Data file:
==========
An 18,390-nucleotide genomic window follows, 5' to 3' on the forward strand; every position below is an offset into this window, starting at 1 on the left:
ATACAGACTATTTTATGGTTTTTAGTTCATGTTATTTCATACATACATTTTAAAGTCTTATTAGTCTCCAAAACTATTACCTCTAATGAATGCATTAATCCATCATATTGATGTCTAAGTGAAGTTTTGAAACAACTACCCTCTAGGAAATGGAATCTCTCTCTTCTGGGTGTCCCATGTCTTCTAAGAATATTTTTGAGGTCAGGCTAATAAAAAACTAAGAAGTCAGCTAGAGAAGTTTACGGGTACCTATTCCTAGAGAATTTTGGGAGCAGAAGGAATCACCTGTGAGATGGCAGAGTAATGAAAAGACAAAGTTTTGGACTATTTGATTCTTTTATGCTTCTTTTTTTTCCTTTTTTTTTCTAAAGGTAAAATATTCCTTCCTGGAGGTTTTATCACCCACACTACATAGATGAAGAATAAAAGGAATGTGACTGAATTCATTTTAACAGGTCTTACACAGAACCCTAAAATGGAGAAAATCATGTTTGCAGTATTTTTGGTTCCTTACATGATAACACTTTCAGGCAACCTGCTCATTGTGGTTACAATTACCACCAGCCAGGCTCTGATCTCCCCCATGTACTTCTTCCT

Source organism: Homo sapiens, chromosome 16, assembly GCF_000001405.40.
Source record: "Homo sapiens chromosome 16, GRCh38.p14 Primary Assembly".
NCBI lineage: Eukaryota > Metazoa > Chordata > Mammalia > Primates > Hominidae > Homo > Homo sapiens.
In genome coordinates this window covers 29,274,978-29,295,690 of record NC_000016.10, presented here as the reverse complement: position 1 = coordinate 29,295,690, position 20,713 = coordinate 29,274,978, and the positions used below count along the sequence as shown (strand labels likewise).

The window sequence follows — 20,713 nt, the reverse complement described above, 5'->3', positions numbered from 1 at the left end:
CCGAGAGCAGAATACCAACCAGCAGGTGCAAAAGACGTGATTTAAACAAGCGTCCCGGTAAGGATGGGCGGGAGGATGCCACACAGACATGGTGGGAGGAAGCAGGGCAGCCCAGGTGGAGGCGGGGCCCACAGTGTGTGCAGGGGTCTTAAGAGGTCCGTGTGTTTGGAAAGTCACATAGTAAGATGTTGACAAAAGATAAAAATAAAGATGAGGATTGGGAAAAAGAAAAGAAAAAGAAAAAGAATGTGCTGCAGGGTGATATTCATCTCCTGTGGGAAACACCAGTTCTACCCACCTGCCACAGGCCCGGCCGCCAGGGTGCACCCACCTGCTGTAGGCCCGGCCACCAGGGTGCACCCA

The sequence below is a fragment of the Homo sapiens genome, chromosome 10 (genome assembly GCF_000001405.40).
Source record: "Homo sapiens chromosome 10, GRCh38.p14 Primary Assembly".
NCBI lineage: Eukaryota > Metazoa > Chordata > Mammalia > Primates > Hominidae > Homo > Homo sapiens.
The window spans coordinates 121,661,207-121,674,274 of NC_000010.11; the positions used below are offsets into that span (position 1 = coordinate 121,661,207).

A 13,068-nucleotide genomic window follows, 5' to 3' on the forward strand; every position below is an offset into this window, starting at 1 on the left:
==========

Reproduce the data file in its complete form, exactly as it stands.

An 18,390-nucleotide genomic window follows, 5' to 3' on the forward strand; every position below is an offset into this window, starting at 1 on the left:
ATACAGACTATTTTATGGTTTTTAGTTCATGTTATTTCATACATACATTTTAAAGTCTTATTAGTCTCCAAAACTATTACCTCTAATGAATGCATTAATCCATCATATTGATGTCTAAGTGAAGTTTTGAAACAACTACCCTCTAGGAAATGGAATCTCTCTCTTCTGGGTGTCCCATGTCTTCTAAGAATATTTTTGAGGTCAGGCTAATAAAAAACTAAGAAGTCAGCTAGAGAAGTTTACGGGTACCTATTCCTAGAGAATTTTGGGAGCAGAAGGAATCACCTGTGAGATGGCAGAGTAATGAAAAGACAAAGTTTTGGACTATTTGATTCTTTTATGCTTCTTTTTTTTCCTTTTTTTTTCTAAAGGTAAAATATTCCTTCCTGGAGGTTTTATCACCCACACTACATAGATGAAGAATAAAAGGAATGTGACTGAATTCATTTTAACAGGTCTTACACAGAACCCTAAAATGGAGAAAATCATGTTTGCAGTATTTTTGGTTCCTTACATGATAACACTTTCAGGCAACCTGCTCATTGTGGTTACAATTACCACCAGCCAGGCTCTGATCTCCCCCATGTACTTCTTCCT

Source organism: Homo sapiens, chromosome 16, assembly GCF_000001405.40.
Source record: "Homo sapiens chromosome 16, GRCh38.p14 Primary Assembly".
NCBI lineage: Eukaryota > Metazoa > Chordata > Mammalia > Primates > Hominidae > Homo > Homo sapiens.
In genome coordinates this window covers 29,274,978-29,295,690 of record NC_000016.10, presented here as the reverse complement: position 1 = coordinate 29,295,690, position 20,713 = coordinate 29,274,978, and the positions used below count along the sequence as shown (strand labels likewise).

The window sequence follows — 20,713 nt, the reverse complement described above, 5'->3', positions numbered from 1 at the left end:
CCGAGAGCAGAATACCAACCAGCAGGTGCAAAAGACGTGATTTAAACAAGCGTCCCGGTAAGGATGGGCGGGAGGATGCCACACAGACATGGTGGGAGGAAGCAGGGCAGCCCAGGTGGAGGCGGGGCCCACAGTGTGTGCAGGGGTCTTAAGAGGTCCGTGTGTTTGGAAAGTCACATAGTAAGATGTTGACAAAAGATAAAAATAAAGATGAGGATTGGGAAAAAGAAAAGAAAAAGAAAAAGAATGTGCTGCAGGGTGATATTCATCTCCTGTGGGAAACACCAGTTCTACCCACCTGCCACAGGCCCGGCCGCCAGGGTGCACCCACCTGCTGTAGGCCCGGCCACCAGGGTGCACCCA

The sequence below is a fragment of the Homo sapiens genome, chromosome 10 (genome assembly GCF_000001405.40).
Source record: "Homo sapiens chromosome 10, GRCh38.p14 Primary Assembly".
NCBI lineage: Eukaryota > Metazoa > Chordata > Mammalia > Primates > Hominidae > Homo > Homo sapiens.
The window spans coordinates 121,661,207-121,674,274 of NC_000010.11; the positions used below are offsets into that span (position 1 = coordinate 121,661,207).

A 13,068-nucleotide genomic window follows, 5' to 3' on the forward strand; every position below is an offset into this window, starting at 1 on the left: